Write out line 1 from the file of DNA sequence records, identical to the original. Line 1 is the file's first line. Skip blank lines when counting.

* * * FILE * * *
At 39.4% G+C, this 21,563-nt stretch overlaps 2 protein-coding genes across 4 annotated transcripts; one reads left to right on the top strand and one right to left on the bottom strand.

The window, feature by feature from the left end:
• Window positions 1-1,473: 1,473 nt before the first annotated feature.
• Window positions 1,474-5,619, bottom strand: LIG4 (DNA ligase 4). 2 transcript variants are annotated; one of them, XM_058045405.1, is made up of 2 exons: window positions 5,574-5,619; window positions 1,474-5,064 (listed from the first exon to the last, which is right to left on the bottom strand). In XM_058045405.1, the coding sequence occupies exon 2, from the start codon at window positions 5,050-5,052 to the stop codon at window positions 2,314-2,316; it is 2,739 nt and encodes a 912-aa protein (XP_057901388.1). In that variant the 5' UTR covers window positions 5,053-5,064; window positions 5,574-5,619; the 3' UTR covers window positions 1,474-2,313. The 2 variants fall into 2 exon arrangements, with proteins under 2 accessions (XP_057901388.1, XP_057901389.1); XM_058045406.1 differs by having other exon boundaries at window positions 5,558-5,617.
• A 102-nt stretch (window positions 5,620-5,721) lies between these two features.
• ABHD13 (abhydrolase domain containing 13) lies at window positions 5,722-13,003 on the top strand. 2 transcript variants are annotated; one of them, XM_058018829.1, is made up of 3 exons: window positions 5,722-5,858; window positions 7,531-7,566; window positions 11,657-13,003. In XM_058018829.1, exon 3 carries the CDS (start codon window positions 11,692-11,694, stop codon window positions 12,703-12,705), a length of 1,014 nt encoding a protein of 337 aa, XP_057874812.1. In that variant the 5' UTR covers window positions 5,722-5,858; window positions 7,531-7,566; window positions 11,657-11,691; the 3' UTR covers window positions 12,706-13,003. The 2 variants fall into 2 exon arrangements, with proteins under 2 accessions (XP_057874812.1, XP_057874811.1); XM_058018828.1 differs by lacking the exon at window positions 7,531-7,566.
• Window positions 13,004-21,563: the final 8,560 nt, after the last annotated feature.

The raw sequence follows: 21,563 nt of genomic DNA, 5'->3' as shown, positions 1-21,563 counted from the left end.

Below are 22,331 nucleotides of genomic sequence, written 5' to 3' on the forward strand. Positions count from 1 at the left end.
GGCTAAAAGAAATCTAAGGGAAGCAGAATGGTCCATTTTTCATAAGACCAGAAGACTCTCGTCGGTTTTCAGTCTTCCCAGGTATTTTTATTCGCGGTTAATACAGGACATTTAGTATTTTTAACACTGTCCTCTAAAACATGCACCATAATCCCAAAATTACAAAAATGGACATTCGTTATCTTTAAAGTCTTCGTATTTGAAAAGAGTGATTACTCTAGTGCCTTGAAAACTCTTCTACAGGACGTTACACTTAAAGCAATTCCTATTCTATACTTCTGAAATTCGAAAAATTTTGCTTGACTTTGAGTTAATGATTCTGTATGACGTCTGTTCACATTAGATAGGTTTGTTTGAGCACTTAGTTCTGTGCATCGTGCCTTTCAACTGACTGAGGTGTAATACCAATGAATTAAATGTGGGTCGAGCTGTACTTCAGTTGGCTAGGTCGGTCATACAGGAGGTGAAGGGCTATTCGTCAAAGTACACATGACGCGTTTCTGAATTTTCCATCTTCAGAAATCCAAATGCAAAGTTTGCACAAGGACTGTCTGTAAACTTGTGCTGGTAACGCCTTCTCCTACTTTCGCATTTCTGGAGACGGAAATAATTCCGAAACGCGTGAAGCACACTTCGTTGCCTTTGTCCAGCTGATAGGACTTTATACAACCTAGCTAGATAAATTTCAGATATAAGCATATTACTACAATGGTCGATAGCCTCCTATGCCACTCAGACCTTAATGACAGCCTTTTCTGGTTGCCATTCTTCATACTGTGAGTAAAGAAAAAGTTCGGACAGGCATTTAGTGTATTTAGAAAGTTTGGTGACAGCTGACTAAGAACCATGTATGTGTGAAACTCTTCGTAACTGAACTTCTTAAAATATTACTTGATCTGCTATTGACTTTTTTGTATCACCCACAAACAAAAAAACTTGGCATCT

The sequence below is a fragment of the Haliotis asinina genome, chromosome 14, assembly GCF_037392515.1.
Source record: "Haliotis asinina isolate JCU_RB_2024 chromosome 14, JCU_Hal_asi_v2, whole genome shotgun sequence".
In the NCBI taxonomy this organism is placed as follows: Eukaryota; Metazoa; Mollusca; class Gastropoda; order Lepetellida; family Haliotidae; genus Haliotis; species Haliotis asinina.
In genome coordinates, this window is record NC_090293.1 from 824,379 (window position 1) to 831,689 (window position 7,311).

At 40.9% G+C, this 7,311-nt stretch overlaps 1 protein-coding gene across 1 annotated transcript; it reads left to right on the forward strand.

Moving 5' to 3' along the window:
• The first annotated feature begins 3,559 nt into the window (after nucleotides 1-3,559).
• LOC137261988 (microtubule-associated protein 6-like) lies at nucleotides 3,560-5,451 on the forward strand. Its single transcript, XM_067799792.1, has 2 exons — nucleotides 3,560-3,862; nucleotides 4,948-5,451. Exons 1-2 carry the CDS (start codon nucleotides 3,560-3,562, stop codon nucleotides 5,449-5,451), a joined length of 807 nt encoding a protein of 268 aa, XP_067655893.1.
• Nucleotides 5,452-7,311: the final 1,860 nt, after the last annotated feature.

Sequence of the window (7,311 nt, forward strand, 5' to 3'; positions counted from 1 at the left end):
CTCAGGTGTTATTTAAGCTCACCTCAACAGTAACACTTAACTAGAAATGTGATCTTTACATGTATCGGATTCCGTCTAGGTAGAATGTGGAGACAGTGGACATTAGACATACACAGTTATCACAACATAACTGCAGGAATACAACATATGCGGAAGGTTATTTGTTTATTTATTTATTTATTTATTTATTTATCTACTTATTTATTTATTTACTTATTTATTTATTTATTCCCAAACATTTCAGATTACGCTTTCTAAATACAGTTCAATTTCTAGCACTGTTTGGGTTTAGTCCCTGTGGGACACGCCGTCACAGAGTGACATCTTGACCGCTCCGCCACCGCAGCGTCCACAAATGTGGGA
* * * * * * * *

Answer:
At 39.4% G+C, this 21,563-nt stretch overlaps 2 protein-coding genes across 4 annotated transcripts; one reads left to right on the top strand and one right to left on the bottom strand.